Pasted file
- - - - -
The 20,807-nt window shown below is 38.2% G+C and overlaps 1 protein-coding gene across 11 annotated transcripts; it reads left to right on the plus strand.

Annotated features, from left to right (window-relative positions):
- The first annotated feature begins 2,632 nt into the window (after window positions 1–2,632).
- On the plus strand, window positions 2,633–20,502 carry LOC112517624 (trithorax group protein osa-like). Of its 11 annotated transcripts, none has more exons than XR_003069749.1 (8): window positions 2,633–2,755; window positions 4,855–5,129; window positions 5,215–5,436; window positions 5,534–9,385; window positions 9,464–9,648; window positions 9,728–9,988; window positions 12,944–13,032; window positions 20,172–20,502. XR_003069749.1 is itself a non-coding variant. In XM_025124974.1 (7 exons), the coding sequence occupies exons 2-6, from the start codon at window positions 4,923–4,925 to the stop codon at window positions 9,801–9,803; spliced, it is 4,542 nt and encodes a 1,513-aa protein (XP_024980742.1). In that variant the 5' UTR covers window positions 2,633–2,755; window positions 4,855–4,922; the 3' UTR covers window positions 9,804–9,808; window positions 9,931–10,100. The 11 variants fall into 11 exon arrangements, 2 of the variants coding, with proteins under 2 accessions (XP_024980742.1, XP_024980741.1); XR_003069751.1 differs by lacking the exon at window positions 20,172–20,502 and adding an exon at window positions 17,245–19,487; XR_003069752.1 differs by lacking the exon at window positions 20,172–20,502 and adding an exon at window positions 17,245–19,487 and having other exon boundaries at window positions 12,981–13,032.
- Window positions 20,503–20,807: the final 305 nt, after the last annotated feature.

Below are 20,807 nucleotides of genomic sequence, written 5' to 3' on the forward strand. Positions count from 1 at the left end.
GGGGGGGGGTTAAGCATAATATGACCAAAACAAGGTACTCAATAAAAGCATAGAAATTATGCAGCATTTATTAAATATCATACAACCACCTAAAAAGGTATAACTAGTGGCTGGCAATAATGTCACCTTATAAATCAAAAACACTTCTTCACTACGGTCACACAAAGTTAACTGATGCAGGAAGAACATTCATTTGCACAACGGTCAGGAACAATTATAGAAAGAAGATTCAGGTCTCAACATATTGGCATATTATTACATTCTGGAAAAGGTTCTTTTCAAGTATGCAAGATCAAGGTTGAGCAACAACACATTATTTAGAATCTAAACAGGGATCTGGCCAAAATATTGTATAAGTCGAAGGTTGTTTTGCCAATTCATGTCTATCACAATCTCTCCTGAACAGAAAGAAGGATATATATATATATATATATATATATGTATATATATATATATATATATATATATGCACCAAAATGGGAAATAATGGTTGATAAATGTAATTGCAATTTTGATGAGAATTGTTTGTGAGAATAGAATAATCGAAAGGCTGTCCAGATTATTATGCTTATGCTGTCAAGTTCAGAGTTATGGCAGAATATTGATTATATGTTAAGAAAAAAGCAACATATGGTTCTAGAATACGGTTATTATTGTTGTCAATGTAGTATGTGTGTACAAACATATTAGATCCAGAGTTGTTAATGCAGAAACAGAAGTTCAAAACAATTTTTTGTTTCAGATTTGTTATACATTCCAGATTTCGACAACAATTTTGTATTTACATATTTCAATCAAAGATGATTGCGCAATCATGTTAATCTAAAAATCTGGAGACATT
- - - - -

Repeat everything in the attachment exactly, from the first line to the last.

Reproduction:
The 20,807-nt window shown below is 38.2% G+C and overlaps 1 protein-coding gene across 11 annotated transcripts; it reads left to right on the plus strand.

Annotated features, from left to right (window-relative positions):
- The first annotated feature begins 2,632 nt into the window (after window positions 1–2,632).
- On the plus strand, window positions 2,633–20,502 carry LOC112517624 (trithorax group protein osa-like). Of its 11 annotated transcripts, none has more exons than XR_003069749.1 (8): window positions 2,633–2,755; window positions 4,855–5,129; window positions 5,215–5,436; window positions 5,534–9,385; window positions 9,464–9,648; window positions 9,728–9,988; window positions 12,944–13,032; window positions 20,172–20,502. XR_003069749.1 is itself a non-coding variant. In XM_025124974.1 (7 exons), the coding sequence occupies exons 2-6, from the start codon at window positions 4,923–4,925 to the stop codon at window positions 9,801–9,803; spliced, it is 4,542 nt and encodes a 1,513-aa protein (XP_024980742.1). In that variant the 5' UTR covers window positions 2,633–2,755; window positions 4,855–4,922; the 3' UTR covers window positions 9,804–9,808; window positions 9,931–10,100. The 11 variants fall into 11 exon arrangements, 2 of the variants coding, with proteins under 2 accessions (XP_024980742.1, XP_024980741.1); XR_003069751.1 differs by lacking the exon at window positions 20,172–20,502 and adding an exon at window positions 17,245–19,487; XR_003069752.1 differs by lacking the exon at window positions 20,172–20,502 and adding an exon at window positions 17,245–19,487 and having other exon boundaries at window positions 12,981–13,032.
- Window positions 20,503–20,807: the final 305 nt, after the last annotated feature.

Below are 20,807 nucleotides of genomic sequence, written 5' to 3' on the forward strand. Positions count from 1 at the left end.
GGGGGGGGGTTAAGCATAATATGACCAAAACAAGGTACTCAATAAAAGCATAGAAATTATGCAGCATTTATTAAATATCATACAACCACCTAAAAAGGTATAACTAGTGGCTGGCAATAATGTCACCTTATAAATCAAAAACACTTCTTCACTACGGTCACACAAAGTTAACTGATGCAGGAAGAACATTCATTTGCACAACGGTCAGGAACAATTATAGAAAGAAGATTCAGGTCTCAACATATTGGCATATTATTACATTCTGGAAAAGGTTCTTTTCAAGTATGCAAGATCAAGGTTGAGCAACAACACATTATTTAGAATCTAAACAGGGATCTGGCCAAAATATTGTATAAGTCGAAGGTTGTTTTGCCAATTCATGTCTATCACAATCTCTCCTGAACAGAAAGAAGGATATATATATATATATATATATATATGTATATATATATATATATATATATATATGCACCAAAATGGGAAATAATGGTTGATAAATGTAATTGCAATTTTGATGAGAATTGTTTGTGAGAATAGAATAATCGAAAGGCTGTCCAGATTATTATGCTTATGCTGTCAAGTTCAGAGTTATGGCAGAATATTGATTATATGTTAAGAAAAAAGCAACATATGGTTCTAGAATACGGTTATTATTGTTGTCAATGTAGTATGTGTGTACAAACATATTAGATCCAGAGTTGTTAATGCAGAAACAGAAGTTCAAAACAATTTTTTGTTTCAGATTTGTTATACATTCCAGATTTCGACAACAATTTTGTATTTACATATTTCAATCAAAGATGATTGCGCAATCATGTTAATCTAAAAATCTGGAGACATT